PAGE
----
The vast majority of employees voting to accept a pay cut (bear in mind this was on top of inflation, which meant the ‘real’ pay cut was more) is, unfortunately, quite extraordinary. Employees, management and shareholders working sensibly together for the the good of the business (and their mutual self/aligned interests) is surely something everyone wants to see more of. Employees will only make those kind of sacrifices though, if they can trust that they will be treated right when the good times are back.

          11.5% over 3 years is hardly generous when a business is making the sort of money BA currently is. Depending on whether it’s RPI linked or not, it could quite easily end up being a tiny fraction of that amount in reality. Given the current economic uncertainties, it could even conceivably end up as a real terms loss.

          From the outside at least, the obvious solution would seem to revolve around profit sharing of some description. That way, interests are aligned and it’s much less risky for the airline to commit to.

          It really is impossible for any of us to understand the full situation from the outside though, so I return to the central point that the pilots are not exactly well-known for their militancy, but are overwhelmingly in favour of strike action. The only conclusion I can reach based on that, is that the offer is not particularly appealing.

          The further point, is that from an industrial relations pov, it actually doesn’t even matter whether the pilots are being reasonable or not – the situation still needs to be solved regardless. I can’t see how BA’s actions so far have helped achieve reconciliation.

  7. Geoff says

    I respect the right to strike.

    Passengers, must have rights as well, this is not like going on public or buying a car when clear strike dates are known as far as I’m aware, correct me if I’m wrong.

    Living in Jersey, there is a finite capacity of commercial flights between Gatwick.

    In the last few days I’ve seen Easy*** (the only other Jsy-Lgw-Jer carrier) cost go from £90 odd to £140 odd in the last 4 or 5 days, today = 2/9/19.

    With BA saying flight on 27th September is likely to be cancelled, but currently today they have not.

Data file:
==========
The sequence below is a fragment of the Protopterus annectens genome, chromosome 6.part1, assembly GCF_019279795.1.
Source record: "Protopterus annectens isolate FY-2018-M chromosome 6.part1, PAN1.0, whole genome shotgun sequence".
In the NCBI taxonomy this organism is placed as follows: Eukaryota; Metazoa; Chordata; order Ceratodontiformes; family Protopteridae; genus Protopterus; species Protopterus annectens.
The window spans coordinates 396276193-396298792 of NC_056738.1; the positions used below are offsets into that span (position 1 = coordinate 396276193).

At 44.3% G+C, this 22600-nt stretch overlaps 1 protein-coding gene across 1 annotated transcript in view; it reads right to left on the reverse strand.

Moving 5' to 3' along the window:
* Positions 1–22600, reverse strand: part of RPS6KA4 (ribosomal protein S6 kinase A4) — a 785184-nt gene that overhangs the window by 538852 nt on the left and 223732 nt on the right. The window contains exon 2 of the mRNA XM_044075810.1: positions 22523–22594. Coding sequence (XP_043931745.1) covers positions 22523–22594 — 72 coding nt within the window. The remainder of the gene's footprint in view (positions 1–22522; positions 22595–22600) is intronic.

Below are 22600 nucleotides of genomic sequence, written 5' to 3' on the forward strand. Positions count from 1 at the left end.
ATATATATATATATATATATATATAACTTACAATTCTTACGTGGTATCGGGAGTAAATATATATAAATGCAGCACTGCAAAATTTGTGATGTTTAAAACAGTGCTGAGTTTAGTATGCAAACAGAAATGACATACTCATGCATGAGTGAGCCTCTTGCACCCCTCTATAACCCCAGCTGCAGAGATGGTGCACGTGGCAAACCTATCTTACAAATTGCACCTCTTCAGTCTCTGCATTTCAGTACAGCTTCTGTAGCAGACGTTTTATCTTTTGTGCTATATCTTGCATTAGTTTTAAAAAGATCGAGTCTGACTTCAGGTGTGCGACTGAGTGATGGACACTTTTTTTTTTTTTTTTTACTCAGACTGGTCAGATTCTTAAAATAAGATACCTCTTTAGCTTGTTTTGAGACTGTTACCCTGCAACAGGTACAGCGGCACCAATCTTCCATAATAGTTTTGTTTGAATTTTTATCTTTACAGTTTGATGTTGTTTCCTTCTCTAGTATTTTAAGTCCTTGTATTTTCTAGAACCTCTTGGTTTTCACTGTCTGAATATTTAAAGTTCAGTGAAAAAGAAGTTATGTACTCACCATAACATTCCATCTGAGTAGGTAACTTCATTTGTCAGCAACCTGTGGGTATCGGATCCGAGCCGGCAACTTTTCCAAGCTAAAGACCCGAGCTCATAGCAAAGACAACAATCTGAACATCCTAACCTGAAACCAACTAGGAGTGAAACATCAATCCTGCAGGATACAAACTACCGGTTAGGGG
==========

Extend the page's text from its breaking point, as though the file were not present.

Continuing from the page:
This leaves the BA/BALPA customer/passenger in a very difficult position – will I fly or not on the 27th September?

    Have negations restarted or is the BALPA head negatiotor still on holiday?

    The longer I leave booking an alternate flight on the 27th September, the more it will cost!

    I really don’t mind people going on strike, what I do mind is not knowing for sure!!!

    • Joe Deeney says

      Absolutely right Geoff – and I’m pleased to let you know that you do indeed have those rights! (Although, BA is reportedly making things awkward for some customers). Basically, BA is supposed to let you pick one of the following 3 options: “reimbursement for cancelled flights, alternate travel arrangements under comparable conditions at the earliest opportunity which includes flights on other airlines, or a new flight at a later date at the passenger’s convenience”.

      The difficult bit will be getting BA to rebook you on Easyjet, because although their obligation to do so is pretty clear, they don’t like booking passengers on competitors.

      The latest advice from the Civil Aviation Authority can be found here (and is what I quoted from above):

      Good luck! – be prepared to have to make your case quite forcefully (though always calmly and politely, of course 😉 )

      Hopefully, BA and BALPA can reach an agreement before the 27th, but I would plan for the worst.

  8. John says

    As I understand it the other BA workforce’s agreed the 11.5% settlement with the proviso that if the pilots got more then the airline would match it